To the Editor:
Thanks to John Branston for writing "A New Player" (City Beat, February 7th issue). He quoted Gib Vestal, who pointed out that "the root of what we're doing is not sports, it's character and spiritual development."
There was a time when schools emphasized character education. It was felt at that time that the complex problems presented by life called for increasing attention to character education by teachers. It was further believed that the schools should make a greater contribution to the training of children than is involved in the mere presentation of subject matter.
Such progressive philosophies of education, while recognizing the fact that the schools had always been forces in character education, sought to define more clearly the aims of education and to focus upon aspects of a child's life other than competitive sports or intellectual stimulation.
It is not what we say but what we do that counts in the formation of character. It seems as if that has been forgotten in these times.
To the Editor:
The answer to Tennessee's tax woes is simple: Tax the churches. Untold millions in potential tax revenue are locked in the land, property, and businesses owned by churches across this state. Churches benefit from the infrastructure and services provided by the state just as secular businesses do, but pay nothing for the privilege. Our taxes are raised to cover their free ride.
Tax exemption for religions was meant to provide for community churches aiding their congregation. No one envisioned vast religious conglomerates owning office buildings, television and radio stations, publishing houses, factories, and science- fiction film companies.
Churches claim that the millions in revenue they take in go to help the community. If you ask them to prove that, they will hide behind their tax-exempt status and tell you it is none of the state's business.
The Constitution promised us freedom from state religion, yet we now have Bible study in public schools and the Ten Commandments in the courthouse. It is time for the church to pay its due. This is unlikely to happen, though, since political power in this state flows from the pulpit. We can only hope the preachers will stop thumping their Bibles long enough to read Jesus' own words: "Render unto Caesar that which is Caesar's."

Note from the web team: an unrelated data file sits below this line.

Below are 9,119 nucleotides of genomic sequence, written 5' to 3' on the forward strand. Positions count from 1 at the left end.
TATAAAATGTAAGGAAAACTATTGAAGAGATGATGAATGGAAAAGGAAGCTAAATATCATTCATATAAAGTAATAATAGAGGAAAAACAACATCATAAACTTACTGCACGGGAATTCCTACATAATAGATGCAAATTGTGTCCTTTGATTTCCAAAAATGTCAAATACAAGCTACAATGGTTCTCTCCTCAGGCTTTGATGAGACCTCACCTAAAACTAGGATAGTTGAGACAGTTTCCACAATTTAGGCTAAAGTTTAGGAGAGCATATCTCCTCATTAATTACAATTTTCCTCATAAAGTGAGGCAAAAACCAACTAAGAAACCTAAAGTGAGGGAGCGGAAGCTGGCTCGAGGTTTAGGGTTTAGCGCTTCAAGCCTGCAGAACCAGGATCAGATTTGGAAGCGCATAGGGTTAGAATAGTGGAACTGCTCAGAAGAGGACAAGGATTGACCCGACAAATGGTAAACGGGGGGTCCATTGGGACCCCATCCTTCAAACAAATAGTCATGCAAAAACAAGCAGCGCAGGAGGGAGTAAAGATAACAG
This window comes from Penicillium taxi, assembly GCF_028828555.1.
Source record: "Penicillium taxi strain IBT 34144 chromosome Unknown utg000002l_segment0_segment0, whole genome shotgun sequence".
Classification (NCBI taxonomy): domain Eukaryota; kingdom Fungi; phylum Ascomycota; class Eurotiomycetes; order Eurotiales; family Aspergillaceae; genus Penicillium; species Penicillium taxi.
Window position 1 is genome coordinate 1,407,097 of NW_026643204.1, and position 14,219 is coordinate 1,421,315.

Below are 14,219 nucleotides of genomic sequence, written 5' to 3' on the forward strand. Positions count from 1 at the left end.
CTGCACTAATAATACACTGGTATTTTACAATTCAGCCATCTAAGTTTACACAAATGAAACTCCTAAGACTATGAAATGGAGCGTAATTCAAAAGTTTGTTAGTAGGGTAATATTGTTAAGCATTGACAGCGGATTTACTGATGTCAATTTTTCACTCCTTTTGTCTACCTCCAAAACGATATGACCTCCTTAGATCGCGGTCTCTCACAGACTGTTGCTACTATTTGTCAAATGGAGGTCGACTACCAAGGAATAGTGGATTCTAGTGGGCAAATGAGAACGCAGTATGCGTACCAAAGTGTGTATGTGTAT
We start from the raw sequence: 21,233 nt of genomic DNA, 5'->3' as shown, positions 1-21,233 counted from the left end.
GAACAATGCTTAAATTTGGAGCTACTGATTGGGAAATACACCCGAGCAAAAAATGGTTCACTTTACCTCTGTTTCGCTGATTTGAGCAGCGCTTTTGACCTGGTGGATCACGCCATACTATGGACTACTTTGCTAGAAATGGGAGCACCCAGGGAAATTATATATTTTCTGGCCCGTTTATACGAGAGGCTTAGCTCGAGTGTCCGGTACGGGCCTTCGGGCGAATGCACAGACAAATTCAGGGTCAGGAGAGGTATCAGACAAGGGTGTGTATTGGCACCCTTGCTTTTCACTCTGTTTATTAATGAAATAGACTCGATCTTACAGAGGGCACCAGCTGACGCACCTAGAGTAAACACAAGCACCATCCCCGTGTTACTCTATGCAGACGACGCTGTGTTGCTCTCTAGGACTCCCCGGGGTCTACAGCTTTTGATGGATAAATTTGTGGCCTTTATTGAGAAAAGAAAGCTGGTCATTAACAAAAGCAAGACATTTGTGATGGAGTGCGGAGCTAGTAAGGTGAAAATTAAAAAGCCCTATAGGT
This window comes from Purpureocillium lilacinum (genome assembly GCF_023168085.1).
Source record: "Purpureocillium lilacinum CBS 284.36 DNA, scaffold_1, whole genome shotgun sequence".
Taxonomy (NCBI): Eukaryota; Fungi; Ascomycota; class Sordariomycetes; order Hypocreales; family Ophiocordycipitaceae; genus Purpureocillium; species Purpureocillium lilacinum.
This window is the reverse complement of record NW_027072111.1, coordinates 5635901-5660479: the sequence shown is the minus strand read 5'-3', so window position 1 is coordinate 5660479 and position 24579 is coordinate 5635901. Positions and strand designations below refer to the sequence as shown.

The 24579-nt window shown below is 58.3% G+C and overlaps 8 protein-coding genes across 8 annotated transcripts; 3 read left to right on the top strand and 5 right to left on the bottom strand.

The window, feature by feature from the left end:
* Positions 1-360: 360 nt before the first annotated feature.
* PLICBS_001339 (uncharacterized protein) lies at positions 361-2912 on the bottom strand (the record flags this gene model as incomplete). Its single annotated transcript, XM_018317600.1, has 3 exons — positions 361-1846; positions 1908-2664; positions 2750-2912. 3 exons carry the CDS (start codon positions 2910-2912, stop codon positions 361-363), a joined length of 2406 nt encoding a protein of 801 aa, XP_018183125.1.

Michael B. Conway
To the Editor:
I note in the Flyer (Politics, January 24th issue) that Jim Rout, retiring mayor of Shelby County, Mayor Gene Roberts of Chattanooga, and Mayor Dave Bradshaw of Oak Ridge spent a whole day campaigning for former state Rep. Jim Henry, who's running against Van Hilleary for the Republican nomination for governor.
Don't these officeholders really belong behind their desks governing their cities and counties?
If they decide to retire and work on political campaigns, that's fine, but they shouldn't do it on taxpayer time. Most are well-paid. For example, the new Shelby County mayor will command $150,000 annually after September 1st.
The same goes for Hilleary. He shouldn't be campaigning on official time.
Charles S. Peete
This week's cover story on the Enron debacle is a bit of a departure for the Flyer in that it is a reprint from another alternative newsweekly, the Houston Press. The Press story has drawn widespread praise from several quarters, including The Washington Post, for its behind-the-scenes reconstruction of how lobbyists and certain well-placed politicians conspired to give Enron an unsupervised playing field for its hijinks.
As the story reports, it could take years of forensic accounting to pin down just how $70 billion disappeared. But just as important as finding out where the money went is discovering how such an inflated Ponzi scheme could happen in the first place. Aren't there regulations to prevent such a perversion of the free marketplace? Well, yes and no. The more important thing, it turns out, is who you know.
We hope you find "Up In Smoke" as compelling, and frightening, a read as we did.
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